Four Popes in one celebration…Now that’s truly historical.
St Peter’s Square, Via della Conciliazione and all the surrounding streets are packed tightly with millions of pilgrims who have been camped out since the night before. All a little tired, all a little damp, but every face in this sea of faithful is lit up with joy.
All eagerly await the moment that the friend and beloved teacher who they knew, who they touched, who they followed, would be proclaimed a Saint.
Present at the ceremony are representatives from all over the world, as well as Pope Emeritus Benedict XVI, who seems joyful and serene as he con-celebrates this historical mass with his Successor Pope Francis.
Four popes together in one celebration!
The grand moment came at 10.35, as the voice of the Holy Father Francis echoed through the crowds out of immense microphones stationed around the whole of central Rome.
John Paul II and John XXIII, the two popes of the 20th Century, the “bookends” of the Vatican Council II, are declared saints, interceding for us all in heaven.
Pope Francis in his homily emphasised the fact that this historical event has occurred on Divine Mercy Sunday, to which John Paul II was so devoted. Today we see “the glorious wounds of the resurrected Jesus” he said.
“The wounds of Jesus are a scandal for faith, but they are also the verification of faith” he continued. “For this reason, in the body of the risen Christ, the wounds don’t disappear; they remain, for they are the permanent sign of the love of God for us, and they are indispensable for believing in Christ, not to believe that God exists as such, but to believe that God is love, mercy, and faithfulness.”
Francis echoed St Peter when he wrote to the Christians, taking the words of Isaiah: “By his wounds you have been healed.”
He went on to say that the two saint popes, St John XXIII and St John Paul II had the “courage to look at the wounds of Jesus, to touch his wounded hands and his pierced side. They weren’t embarrassed by the flesh of Christ, they weren’t scandalized by Him and His Cross, and neither were they embarrassed by the flesh of their brothers, because in every suffering person they saw Jesus.”
He continued: “They were two courageous men, filled with the Holy Spirit, giving witness to the Church and world of the goodness of God and His mercy.”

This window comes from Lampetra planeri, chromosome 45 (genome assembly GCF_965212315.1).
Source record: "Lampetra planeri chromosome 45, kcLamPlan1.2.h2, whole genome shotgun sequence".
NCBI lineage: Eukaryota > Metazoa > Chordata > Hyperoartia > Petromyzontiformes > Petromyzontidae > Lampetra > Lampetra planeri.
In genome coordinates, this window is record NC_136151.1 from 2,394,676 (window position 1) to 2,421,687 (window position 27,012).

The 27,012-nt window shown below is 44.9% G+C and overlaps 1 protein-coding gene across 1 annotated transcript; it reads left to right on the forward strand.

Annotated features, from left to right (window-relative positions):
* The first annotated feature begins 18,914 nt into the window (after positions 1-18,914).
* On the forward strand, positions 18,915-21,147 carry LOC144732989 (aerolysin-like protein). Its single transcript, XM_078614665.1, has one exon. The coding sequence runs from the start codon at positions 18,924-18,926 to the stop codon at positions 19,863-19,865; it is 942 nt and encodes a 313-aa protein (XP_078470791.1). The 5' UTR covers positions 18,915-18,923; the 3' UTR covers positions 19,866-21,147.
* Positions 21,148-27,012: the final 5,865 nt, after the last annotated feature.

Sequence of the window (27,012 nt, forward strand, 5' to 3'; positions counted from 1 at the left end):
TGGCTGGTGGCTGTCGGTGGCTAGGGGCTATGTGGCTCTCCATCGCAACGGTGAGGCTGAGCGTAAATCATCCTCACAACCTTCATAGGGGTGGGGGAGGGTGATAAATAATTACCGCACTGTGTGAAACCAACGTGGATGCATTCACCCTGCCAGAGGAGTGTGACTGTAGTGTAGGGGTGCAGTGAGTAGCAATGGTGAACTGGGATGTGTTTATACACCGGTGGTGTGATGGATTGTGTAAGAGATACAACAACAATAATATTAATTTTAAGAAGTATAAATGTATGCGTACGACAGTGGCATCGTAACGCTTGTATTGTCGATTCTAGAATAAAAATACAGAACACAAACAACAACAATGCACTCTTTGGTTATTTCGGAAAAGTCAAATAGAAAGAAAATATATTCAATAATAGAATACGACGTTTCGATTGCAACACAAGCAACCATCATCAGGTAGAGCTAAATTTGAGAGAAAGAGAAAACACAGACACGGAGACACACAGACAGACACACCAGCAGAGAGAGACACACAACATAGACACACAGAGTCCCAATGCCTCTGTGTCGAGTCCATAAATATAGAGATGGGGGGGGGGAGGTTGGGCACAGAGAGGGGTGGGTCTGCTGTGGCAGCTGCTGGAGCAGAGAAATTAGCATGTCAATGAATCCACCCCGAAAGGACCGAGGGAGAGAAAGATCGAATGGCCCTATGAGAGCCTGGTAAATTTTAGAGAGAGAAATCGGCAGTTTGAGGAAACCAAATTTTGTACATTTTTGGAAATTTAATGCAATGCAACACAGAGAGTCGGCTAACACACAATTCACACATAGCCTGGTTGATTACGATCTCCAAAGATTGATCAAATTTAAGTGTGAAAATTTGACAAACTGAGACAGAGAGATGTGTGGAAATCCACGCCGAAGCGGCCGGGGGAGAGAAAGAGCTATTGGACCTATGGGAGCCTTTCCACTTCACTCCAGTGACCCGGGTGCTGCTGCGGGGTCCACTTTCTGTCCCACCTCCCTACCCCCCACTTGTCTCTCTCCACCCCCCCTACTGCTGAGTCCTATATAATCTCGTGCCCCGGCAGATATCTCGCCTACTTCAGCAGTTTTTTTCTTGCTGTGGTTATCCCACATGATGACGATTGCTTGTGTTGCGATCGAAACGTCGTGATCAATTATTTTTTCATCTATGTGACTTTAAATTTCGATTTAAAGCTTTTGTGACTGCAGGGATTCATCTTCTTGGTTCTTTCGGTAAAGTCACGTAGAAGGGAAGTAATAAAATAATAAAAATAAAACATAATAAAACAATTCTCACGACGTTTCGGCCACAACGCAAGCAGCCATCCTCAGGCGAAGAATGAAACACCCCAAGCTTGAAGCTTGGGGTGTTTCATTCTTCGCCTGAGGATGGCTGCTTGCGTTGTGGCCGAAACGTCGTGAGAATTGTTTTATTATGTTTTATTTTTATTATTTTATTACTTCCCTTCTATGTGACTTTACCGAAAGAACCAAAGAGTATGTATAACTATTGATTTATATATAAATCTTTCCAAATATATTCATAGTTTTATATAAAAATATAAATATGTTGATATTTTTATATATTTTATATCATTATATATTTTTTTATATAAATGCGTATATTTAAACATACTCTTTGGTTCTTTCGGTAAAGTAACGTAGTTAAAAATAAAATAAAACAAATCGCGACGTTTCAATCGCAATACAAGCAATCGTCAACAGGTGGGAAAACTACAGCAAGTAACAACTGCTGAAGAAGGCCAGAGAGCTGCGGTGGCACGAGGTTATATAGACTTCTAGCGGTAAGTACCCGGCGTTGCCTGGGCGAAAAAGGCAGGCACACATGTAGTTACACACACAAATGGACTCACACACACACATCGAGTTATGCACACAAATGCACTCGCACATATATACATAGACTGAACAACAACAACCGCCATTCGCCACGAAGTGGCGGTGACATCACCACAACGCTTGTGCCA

He said that they were “priests, bishops and popes of the 20th century,” and that even though they saw great tragedies, “they weren’t overcome by them: stronger in them was God; stronger was their faith in Jesus Christ, redeemer of man and Lord of history; stronger in them was the mercy of God manifested in these five wounds; stronger was the maternal affinity of Mary.”
Francis affirmed that in these two “contemplative men of the wounds of Christ and witnesses of His mercy” they demonstrated “a living hope together with an indescribable and glorious joy.”
This was a joy and hope that the “resurrected Jesus gave to his disciples and from which nothing and no-one can deprive them of” he exclaimed. He explained that these two saints also received this gift from the Lord, and “in turn, gave it in abundance to the people of God, receiving them eternal recognition.”
This gift of hope and joy was also “breathed into the first communities of faithful in Jerusalem” said Francis. “It is a community in which they live the essentials of the Gospel, which is to say, love and mercy in simplicity and fraternity.”
He continued: “And this is the image of the Church that the Second Vatican Council kept before them. John XXIII and John Paul II collaborated with the Holy Spirit to refresh and update the Church according to its primordial physiognomy, a physiognomy that the saints have given to it over the course of the centuries.”
“Lets not forget that it’s the saints who enable the Church to grow and move forward” he added. “In the convocation of the Council, John XXIII demonstrated a delicate docility to the Holy Spirit.”
Francis called him a “guided, guider” for he “let himself be guided by the Holy Spirit.” And this, said the Pope, “was his great service to the church.”
He then went on to say that John Paul II was “the pope of the family,” explaining that John Paul himself wanted to be remembered as such.
The Holy Father took the opportunity here to emphasise the current Synodal journey of the family taking place in collaboration with the families. It is “a journey in which he [John Paul II] is surely accompanying and sustaining them” he asserted.
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